# Child has now exited, so no more output will appear on $temp_stderr
seek $temp_stderr, 0, 0;

# Process child's standard error
print "stderr: $_" while <$temp_stderr>;

How do I pass multiple open files to a child process?

Suppose you want to run a child program whose standard input, standard output, and standard error are all connected to the same places as those of the parent — but which also has an access to an additional open file, perhaps a temporary file. That sounds easy enough. The child should probably take the file descriptor number as an argument, so it knows where to find this extra file; if it’s written in Perl, open lets you create a filehandle which corresponds to that file descriptor:

my $file_descriptor = $ARGV[0];
open my $temp_fh, "<&=$file_descriptor"
    or die "Failed to fdopen $file_descriptor: $!\n";

Then the parent just needs to open the temporary, and fork/exec the child, right?

my $temp_fh = tempfile();
fork_child(sub {
    exec 'use_tempfile', fileno $temp_fh
        or die "Failed to exec use_tempfile: $!\n";
});

Sadly, that doesn’t work: you just get a message saying Failed to fdopen 3: Bad file descriptor, or some such. The reason this happens is that File::Temp explicitly arranges for the temporaries it creates to be inaccessible to child processes. (As it happens, security considerations make this a reasonable default for File::Temp, but it’s still somewhat surprising.)

The way it does that is by setting a the file descriptor flags for the file descriptor to include the FD_CLOEXEC flag — which tells the kernel to close this file descriptor whenever a new program is executed. That is, the child process created with fork initially has access to the temporary file, but the child’s file descriptor that is open on the temporary is closed as soon as exec succeeds. (FD_CLOEXEC stands for “file descriptor close on exec”.)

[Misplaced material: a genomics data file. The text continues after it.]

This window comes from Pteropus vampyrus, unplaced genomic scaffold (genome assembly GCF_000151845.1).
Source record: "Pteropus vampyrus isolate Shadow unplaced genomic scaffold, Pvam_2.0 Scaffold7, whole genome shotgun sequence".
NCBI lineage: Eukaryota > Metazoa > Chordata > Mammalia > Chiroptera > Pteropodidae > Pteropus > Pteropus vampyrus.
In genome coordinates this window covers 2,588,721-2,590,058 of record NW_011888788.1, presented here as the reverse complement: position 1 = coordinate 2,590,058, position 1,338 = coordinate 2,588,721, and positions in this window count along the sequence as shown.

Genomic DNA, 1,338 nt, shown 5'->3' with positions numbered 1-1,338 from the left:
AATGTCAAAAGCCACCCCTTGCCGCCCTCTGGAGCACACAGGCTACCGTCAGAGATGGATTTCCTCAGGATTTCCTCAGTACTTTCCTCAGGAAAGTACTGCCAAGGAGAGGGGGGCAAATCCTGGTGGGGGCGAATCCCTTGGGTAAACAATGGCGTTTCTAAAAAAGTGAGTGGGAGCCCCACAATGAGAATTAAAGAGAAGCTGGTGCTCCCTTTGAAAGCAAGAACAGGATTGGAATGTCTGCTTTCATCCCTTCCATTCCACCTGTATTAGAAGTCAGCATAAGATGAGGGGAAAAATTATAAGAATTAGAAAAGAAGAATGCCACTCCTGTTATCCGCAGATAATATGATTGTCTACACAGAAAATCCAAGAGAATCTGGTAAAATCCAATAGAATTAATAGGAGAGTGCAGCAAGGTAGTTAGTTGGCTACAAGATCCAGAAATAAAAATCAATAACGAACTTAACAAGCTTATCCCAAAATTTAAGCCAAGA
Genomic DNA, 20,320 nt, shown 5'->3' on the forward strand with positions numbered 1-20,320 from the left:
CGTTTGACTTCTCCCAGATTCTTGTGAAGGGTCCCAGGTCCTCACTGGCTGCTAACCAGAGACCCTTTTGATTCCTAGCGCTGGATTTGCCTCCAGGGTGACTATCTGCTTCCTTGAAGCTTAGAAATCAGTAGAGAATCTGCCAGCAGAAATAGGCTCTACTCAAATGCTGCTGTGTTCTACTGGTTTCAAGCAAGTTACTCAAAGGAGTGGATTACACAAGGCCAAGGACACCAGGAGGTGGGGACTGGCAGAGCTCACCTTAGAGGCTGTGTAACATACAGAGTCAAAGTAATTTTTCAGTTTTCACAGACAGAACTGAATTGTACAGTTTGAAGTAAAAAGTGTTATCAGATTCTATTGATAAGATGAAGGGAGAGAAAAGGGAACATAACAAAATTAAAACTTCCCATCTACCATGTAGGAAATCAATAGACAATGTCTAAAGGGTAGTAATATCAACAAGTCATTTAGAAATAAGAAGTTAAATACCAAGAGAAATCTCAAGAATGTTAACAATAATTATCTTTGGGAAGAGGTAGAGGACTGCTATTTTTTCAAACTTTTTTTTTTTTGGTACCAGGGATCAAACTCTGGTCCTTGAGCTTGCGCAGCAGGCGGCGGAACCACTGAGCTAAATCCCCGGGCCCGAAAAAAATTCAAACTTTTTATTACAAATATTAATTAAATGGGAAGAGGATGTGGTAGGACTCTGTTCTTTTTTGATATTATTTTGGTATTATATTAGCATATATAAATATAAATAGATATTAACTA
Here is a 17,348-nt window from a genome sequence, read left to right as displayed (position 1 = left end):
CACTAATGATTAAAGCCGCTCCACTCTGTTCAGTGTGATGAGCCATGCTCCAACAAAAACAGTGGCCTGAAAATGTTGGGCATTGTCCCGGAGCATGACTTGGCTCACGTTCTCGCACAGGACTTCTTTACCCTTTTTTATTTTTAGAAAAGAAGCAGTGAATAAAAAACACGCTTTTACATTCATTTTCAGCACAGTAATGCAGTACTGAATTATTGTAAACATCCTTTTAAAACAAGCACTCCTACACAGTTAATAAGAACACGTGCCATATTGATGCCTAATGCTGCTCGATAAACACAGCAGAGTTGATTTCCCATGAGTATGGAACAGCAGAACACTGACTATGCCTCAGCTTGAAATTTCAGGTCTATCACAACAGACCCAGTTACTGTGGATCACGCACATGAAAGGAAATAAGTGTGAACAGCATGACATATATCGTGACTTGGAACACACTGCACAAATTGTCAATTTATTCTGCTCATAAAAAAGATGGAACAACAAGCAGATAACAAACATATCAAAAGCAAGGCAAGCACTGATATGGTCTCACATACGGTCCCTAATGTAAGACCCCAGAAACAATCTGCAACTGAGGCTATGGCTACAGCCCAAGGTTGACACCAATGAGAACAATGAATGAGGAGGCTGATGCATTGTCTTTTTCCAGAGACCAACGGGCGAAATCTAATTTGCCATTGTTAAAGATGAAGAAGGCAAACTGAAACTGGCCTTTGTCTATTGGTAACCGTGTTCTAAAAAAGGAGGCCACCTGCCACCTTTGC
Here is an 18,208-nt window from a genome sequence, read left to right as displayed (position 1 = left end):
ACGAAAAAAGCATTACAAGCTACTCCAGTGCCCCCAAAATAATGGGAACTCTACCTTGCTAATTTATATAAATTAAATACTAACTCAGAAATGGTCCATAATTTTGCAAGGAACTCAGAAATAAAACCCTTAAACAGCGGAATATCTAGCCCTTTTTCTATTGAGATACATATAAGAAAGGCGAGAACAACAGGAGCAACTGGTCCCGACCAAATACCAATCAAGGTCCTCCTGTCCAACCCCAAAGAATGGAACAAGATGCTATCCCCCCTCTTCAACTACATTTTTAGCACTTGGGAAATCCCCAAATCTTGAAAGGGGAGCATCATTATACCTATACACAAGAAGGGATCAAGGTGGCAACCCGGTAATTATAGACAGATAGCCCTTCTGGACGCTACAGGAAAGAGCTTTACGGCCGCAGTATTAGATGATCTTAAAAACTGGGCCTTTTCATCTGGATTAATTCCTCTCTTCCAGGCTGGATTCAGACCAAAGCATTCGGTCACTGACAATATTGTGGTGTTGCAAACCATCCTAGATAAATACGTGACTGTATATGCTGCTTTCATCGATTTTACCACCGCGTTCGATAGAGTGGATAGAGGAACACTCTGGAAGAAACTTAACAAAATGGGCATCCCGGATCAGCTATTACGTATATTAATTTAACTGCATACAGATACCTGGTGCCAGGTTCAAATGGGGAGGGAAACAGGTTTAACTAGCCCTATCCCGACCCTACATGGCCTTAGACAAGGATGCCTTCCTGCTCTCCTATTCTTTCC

Meanwhile, the parent process hasn’t executed anything, so its version of the file descriptor is left unchanged.

So, to pass an open file to a child process, you need to explicitly remove the FD_CLOEXEC flag from the file descriptor that’s open on the temporary file. For safety, you should first get the current file descriptor flags, then clear FD_CLOEXEC in those flags, and finally set the descriptor’s flags to the new value:

use POSIX qw<F_SETFD F_GETFD FD_CLOEXEC>;

my $flags = fcntl $temp_fh, F_GETFD, 0;
$flags &= ~FD_CLOEXEC;
fcntl $temp_fh, F_SETFD, $flags;

You can do this either in the child process, before executing the new program, or in the parent process; the latter might be particularly useful if you need to pass the same open file to multiple different child programs.

This raises the question of why all the previous examples work even though they don’t do this. The answer is that file descriptor flags like FD_CLOEXEC are tied to a specific file descriptor number. Earlier code did things like this:

my $temp_fh = tempfile();

fork_child(sub {
    dup2(fileno $temp_fh, 1);
    exec $program, @arguments;
});

In this case, the file descriptor underlying the filehandle returned by tempfile() is closed when $program is executed. But it’s already been cloned as file descriptor 1 when that happens, and FD_CLOEXEC only applies to fileno $temp_fh, not to the clone.